– Amputation of one hand (below the elbow) and one foot (below the knee)

– Loss of use of one hand (below the elbow) and one foot (below the knee)

– Amputation of one foot (below the knee) and the loss of use of one hand

– Amputation of one hand (below the elbow) and the loss of use of one foot

– Blindness in both eyes

– Permanently bedridden

– In regular need of another person to help dress, clean, feed himself, and use the restroom (aid and attendance)

 

Category L ½:

The following conditions qualify for a rating under Category L ½:

– Amputation of one foot and amputation of the other knee

– Loss of use of one foot and amputation of the other knee

– Amputation of one foot and loss of use of the other knee

– Loss of use of one foot and loss of use of the other knee

– Amputation of one foot and amputation of one elbow

– Amputation of one foot and loss of use of one elbow

– Loss of use of one foot and amputation of one elbow

– Loss of use of one foot and loss of use of one elbow

– Amputation of one knee and amputation of one hand

– Amputation of one knee and loss of use of one hand

– Loss of use of one knee and amputation of one hand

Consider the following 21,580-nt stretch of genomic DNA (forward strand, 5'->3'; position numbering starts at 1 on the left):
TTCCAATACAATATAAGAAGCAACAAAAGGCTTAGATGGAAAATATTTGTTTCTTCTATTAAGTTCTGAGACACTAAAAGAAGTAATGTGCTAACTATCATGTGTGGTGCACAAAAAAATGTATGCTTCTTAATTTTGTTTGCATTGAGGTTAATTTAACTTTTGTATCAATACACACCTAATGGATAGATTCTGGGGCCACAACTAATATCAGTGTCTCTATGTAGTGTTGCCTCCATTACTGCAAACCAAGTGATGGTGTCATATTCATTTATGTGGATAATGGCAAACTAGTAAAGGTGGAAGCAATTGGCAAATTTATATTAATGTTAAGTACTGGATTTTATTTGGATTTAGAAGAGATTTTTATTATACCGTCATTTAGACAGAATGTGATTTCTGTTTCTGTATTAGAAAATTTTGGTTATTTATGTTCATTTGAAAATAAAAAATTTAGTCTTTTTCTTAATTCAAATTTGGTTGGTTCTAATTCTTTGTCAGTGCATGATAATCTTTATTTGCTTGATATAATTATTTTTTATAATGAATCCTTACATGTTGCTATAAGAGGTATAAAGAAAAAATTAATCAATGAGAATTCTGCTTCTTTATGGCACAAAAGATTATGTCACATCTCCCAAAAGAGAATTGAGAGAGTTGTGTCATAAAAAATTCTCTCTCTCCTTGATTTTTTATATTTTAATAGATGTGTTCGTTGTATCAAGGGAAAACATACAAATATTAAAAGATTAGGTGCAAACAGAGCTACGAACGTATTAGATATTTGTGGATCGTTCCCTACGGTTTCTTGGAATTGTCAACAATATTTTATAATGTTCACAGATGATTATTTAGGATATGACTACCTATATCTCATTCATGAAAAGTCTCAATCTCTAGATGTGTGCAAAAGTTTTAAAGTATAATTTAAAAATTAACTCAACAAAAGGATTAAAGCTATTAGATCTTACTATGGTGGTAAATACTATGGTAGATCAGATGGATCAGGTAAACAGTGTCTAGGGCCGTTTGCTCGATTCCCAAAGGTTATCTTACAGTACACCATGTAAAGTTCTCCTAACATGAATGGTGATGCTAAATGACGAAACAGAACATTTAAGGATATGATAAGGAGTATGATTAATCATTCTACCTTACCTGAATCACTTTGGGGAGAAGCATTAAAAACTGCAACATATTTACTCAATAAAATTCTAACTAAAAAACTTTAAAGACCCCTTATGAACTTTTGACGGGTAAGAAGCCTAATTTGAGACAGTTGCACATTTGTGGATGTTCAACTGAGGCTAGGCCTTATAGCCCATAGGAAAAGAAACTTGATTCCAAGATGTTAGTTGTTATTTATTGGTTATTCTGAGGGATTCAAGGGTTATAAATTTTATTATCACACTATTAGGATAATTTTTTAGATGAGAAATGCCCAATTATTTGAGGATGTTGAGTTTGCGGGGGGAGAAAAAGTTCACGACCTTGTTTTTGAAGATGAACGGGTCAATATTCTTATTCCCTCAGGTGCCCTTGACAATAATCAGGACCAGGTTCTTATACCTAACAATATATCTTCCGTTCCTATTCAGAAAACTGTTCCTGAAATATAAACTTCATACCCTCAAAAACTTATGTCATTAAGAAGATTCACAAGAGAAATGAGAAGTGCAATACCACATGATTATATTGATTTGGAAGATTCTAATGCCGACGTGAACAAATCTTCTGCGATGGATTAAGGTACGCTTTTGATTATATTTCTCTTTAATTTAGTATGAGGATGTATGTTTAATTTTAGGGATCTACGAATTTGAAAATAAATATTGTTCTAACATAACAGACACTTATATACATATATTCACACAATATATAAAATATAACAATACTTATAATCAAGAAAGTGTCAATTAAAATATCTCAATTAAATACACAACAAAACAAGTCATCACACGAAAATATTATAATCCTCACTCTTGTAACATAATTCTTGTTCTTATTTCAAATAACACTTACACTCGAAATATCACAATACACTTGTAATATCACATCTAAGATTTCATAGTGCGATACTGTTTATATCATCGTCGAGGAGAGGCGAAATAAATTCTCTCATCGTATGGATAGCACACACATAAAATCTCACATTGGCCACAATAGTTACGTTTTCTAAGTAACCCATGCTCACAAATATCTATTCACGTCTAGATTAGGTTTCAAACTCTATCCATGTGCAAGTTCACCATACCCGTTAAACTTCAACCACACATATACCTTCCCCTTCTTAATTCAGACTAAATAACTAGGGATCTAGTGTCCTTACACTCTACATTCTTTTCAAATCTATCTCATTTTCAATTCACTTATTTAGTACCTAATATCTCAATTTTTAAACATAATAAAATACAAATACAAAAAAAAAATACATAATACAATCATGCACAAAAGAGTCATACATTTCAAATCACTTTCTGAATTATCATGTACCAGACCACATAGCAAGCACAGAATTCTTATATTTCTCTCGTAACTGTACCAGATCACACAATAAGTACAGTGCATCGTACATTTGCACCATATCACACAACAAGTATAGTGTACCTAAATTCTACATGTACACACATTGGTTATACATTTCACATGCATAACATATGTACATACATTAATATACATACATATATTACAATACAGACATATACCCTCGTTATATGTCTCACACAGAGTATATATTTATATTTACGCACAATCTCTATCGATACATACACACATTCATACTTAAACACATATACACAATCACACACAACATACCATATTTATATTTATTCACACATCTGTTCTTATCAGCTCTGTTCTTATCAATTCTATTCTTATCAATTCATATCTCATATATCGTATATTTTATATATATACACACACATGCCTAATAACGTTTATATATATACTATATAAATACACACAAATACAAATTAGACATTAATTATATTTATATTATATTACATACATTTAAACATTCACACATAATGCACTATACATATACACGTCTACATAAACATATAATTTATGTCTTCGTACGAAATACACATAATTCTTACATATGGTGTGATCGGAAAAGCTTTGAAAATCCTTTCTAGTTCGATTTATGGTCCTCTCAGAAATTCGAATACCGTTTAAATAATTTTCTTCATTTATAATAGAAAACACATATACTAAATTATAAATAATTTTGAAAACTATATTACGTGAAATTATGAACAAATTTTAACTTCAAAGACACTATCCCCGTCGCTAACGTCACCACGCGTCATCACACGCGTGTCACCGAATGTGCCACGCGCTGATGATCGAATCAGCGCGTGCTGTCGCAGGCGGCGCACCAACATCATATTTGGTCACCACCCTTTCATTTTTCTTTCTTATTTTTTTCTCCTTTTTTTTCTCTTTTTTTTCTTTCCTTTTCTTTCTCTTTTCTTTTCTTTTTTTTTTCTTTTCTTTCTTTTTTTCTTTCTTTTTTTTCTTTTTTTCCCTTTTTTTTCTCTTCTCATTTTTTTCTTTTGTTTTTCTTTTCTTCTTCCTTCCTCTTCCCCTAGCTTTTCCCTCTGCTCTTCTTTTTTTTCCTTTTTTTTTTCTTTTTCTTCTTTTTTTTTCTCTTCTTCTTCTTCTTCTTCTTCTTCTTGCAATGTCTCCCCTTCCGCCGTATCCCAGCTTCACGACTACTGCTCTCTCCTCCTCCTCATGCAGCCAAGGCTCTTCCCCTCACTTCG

– Loss of use of one knee and loss of use of one hand

– Blindness in one eye and total blindness in the other eye with only the ability to perceive light

– Blindness in both eyes and loss of use of one foot (rated by the VA less than 50%)

 

Category M (SMC-M):

The following conditions qualify for a rating under Category M:

– Amputation of both hands (below the elbow)

– Loss of use of both hands

– Amputation of one hand (below the elbow) and the loss of use of one hand

– Amputation of both knees

– Loss of use of both knees

– Amputation of one elbow and one knee

– Loss of use of one elbow and one knee

– Amputation of one foot and amputation of one leg so close to the hip that it is impossible to wear a prosthesis

– Loss of use of one foot and amputation of one leg so close to the hip that it is impossible to wear a prosthesis

– Amputation of one foot and amputation of one arm so close to the shoulder that it is impossible to wear a prosthesis

– Loss of use of one foot and amputation of one arm so close to the shoulder that it is impossible to wear a prosthesis

– Amputation of one foot and loss of use of one arm at the shoulder